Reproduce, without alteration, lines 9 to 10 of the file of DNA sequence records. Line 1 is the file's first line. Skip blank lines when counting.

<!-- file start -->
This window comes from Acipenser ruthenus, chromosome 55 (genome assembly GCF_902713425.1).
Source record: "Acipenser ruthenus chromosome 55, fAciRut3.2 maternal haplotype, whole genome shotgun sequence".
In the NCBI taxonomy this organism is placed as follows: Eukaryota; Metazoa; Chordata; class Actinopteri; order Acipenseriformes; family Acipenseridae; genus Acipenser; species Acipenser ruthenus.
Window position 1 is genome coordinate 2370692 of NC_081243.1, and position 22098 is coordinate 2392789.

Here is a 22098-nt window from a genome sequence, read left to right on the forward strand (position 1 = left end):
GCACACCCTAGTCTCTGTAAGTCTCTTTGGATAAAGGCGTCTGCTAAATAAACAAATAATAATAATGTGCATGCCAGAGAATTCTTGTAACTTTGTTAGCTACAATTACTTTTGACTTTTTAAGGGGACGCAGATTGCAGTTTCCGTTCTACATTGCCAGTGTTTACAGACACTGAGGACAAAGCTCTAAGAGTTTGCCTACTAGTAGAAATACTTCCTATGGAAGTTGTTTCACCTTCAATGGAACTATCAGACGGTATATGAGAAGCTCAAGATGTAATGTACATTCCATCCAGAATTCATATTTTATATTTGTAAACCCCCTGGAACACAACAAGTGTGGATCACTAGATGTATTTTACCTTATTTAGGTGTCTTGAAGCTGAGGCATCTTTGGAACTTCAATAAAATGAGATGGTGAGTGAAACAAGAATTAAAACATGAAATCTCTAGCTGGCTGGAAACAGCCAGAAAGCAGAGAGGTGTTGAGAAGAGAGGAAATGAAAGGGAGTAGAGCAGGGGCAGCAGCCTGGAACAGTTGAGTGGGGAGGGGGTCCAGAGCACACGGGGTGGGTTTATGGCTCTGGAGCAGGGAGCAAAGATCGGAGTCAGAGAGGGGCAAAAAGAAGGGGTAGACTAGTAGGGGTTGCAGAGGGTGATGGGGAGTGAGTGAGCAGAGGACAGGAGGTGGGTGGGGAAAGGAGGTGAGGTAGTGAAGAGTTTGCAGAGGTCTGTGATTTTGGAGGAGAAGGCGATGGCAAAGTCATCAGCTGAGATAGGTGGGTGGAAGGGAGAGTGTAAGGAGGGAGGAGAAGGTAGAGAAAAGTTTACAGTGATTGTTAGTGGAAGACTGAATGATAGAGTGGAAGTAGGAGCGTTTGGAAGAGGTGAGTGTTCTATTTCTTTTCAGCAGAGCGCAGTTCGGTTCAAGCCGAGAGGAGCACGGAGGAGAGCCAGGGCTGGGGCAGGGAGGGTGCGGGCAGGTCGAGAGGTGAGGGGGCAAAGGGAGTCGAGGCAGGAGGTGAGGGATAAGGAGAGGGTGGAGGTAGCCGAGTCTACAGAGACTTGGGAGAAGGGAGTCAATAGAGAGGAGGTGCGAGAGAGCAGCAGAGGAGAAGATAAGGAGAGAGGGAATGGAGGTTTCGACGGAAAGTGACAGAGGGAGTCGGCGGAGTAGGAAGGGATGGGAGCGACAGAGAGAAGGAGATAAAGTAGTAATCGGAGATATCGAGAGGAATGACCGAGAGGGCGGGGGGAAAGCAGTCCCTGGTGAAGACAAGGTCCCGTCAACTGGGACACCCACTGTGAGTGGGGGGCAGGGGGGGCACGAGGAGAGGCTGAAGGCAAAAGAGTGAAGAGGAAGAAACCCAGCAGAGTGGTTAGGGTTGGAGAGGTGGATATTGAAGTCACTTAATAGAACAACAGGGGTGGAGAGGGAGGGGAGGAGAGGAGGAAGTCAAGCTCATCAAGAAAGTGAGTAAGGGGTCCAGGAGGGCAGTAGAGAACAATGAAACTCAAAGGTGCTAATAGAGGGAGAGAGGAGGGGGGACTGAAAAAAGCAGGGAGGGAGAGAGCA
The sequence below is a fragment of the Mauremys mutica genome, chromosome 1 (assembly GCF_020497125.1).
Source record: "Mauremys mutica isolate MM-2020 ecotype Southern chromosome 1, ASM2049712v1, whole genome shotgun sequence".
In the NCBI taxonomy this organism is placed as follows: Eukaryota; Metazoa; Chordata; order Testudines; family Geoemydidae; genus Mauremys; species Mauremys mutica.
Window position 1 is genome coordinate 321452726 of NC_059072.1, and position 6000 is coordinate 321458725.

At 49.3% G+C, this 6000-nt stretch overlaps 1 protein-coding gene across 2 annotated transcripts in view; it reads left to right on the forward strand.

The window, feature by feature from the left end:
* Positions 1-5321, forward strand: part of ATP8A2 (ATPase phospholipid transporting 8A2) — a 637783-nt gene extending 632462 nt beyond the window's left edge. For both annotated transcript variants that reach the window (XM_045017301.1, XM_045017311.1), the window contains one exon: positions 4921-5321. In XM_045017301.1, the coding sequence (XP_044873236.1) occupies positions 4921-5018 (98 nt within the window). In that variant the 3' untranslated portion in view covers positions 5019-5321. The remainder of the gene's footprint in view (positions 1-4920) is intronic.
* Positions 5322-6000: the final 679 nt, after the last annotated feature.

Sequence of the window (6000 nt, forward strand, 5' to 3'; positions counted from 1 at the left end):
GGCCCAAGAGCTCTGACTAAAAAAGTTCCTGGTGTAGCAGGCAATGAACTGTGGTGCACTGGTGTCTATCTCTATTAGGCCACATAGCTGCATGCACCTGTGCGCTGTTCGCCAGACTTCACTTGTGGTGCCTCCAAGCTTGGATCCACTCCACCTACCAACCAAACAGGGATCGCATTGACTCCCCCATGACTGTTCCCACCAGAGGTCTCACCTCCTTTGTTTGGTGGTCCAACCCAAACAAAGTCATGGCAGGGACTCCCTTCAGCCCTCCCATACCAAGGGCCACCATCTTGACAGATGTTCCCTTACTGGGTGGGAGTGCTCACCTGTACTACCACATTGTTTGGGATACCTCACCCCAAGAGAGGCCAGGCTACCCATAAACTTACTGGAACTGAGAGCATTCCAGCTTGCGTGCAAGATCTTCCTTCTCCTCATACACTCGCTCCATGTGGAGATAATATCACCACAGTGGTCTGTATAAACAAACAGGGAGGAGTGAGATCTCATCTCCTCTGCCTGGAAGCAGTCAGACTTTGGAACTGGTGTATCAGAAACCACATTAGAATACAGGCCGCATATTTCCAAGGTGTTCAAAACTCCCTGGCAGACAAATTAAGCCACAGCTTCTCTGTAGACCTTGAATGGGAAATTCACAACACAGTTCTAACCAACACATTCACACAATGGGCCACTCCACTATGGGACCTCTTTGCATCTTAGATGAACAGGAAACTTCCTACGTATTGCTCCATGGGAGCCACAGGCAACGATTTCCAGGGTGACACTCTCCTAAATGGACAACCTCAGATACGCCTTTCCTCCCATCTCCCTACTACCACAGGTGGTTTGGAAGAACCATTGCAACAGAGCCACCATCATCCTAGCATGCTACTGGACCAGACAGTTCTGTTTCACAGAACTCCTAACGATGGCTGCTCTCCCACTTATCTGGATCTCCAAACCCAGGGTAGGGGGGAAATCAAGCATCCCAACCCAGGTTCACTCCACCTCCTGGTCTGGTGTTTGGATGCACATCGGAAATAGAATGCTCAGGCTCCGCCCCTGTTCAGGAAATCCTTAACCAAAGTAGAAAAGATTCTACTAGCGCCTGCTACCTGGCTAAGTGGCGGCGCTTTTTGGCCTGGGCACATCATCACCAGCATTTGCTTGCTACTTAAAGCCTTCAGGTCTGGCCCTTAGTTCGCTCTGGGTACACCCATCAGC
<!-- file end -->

In the NCBI taxonomy this organism is placed as follows: Eukaryota; Metazoa; Chordata; order Testudines; family Geoemydidae; genus Mauremys; species Mauremys mutica.
Window position 1 is genome coordinate 321452726 of NC_059072.1, and position 6000 is coordinate 321458725.